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The view from “my” bench in Royal Park. Pretty nice, hey?

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There used to be a rail connection between just north of Royal Park Zoo station and Rushall station. The trains and tracks are long gone and the vacated area is now a long grassed linear park. The Capital City Trail cuts through the park and the old railway tunnels became part of the trail. Like here in the north eastern corner of Royal Park.

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On the other side of that tunnel above, the past becomes more evident.

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And here is another old railway tunnel just a little bit further east on Capital City Trail.

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Crossing Princes Park and confirming that we are not lost. And that I had walked roughly 2/3 of Capital City Trail at this point.

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Part of that linear park through Melbourne’s inner northern suburbs, now Capital City Trail.

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Art on a house on Park Street along the trail. I have always liked these shrinking heads from left to right. Shrinking in line with a smaller and smaller surface to paint between the windows.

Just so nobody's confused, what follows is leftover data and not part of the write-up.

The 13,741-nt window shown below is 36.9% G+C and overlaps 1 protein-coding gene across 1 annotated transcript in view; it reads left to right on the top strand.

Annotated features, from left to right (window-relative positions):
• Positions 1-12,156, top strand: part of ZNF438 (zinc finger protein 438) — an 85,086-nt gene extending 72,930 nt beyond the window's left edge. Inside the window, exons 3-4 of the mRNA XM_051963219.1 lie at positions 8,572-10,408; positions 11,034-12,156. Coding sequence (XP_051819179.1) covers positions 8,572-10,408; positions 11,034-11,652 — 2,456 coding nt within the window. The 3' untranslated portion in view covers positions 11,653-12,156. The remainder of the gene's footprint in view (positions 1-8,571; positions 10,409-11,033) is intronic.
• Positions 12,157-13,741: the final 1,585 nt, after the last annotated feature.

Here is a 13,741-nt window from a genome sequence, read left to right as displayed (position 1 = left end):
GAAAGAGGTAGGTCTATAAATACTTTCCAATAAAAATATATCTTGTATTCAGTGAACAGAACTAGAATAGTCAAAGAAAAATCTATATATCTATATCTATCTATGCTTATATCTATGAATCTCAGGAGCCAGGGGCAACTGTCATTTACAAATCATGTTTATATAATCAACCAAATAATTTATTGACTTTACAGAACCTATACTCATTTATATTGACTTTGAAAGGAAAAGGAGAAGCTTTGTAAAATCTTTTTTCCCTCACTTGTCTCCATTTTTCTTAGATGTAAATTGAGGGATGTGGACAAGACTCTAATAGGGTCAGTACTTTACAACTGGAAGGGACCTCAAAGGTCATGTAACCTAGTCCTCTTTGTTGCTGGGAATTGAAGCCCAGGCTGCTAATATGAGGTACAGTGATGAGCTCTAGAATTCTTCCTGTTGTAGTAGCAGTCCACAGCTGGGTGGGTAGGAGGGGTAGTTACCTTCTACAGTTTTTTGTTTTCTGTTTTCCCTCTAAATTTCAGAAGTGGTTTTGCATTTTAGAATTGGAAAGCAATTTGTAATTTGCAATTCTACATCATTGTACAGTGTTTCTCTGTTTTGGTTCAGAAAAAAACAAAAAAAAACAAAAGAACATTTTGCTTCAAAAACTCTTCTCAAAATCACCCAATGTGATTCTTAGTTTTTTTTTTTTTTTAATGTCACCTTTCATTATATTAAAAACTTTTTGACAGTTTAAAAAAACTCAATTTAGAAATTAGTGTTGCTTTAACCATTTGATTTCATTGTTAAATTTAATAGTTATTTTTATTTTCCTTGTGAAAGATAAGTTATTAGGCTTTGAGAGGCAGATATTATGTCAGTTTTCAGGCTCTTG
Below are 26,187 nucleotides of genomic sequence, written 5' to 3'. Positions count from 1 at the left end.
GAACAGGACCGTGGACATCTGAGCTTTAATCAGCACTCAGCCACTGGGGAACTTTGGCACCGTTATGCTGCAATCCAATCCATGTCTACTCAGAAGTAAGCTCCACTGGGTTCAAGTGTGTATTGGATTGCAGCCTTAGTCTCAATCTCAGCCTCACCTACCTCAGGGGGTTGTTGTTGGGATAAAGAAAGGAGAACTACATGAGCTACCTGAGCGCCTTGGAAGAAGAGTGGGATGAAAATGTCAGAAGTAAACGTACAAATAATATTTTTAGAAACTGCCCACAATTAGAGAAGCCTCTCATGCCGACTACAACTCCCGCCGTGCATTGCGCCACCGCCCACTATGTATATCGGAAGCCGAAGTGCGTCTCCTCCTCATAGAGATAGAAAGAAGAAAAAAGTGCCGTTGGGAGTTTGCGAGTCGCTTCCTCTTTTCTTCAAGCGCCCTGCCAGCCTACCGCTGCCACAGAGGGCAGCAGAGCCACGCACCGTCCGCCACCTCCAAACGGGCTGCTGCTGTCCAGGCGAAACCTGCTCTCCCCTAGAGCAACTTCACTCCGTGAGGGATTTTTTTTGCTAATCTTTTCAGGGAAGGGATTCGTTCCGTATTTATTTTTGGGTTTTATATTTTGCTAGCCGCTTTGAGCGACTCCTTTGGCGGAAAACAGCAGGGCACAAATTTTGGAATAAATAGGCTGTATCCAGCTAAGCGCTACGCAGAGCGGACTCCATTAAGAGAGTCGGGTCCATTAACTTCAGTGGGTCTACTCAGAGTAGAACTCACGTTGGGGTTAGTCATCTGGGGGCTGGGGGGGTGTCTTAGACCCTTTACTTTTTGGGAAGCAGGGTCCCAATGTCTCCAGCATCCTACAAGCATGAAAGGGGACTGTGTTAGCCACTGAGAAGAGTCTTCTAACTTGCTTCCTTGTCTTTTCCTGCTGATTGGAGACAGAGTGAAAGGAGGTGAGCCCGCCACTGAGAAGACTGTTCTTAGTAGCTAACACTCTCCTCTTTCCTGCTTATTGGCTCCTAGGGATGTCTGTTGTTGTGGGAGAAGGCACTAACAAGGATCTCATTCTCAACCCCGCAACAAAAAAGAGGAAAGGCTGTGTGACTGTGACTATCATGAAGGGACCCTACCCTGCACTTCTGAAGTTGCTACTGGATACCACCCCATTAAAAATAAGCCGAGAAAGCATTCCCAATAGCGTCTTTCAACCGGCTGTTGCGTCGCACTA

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A bit of retro signage on a building near the house above. I think that the new extension to the right works well with the old.

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The cafe below is in a top position along the Capital City Trail. It has outdoor seating, plenty of space for bicycle parking and a playground for kids. Yet, it is not a favourite of mine. I have never liked their coffee and in my view they take advantage of what they have and charge too much. Others have different opinions because there are always customers there.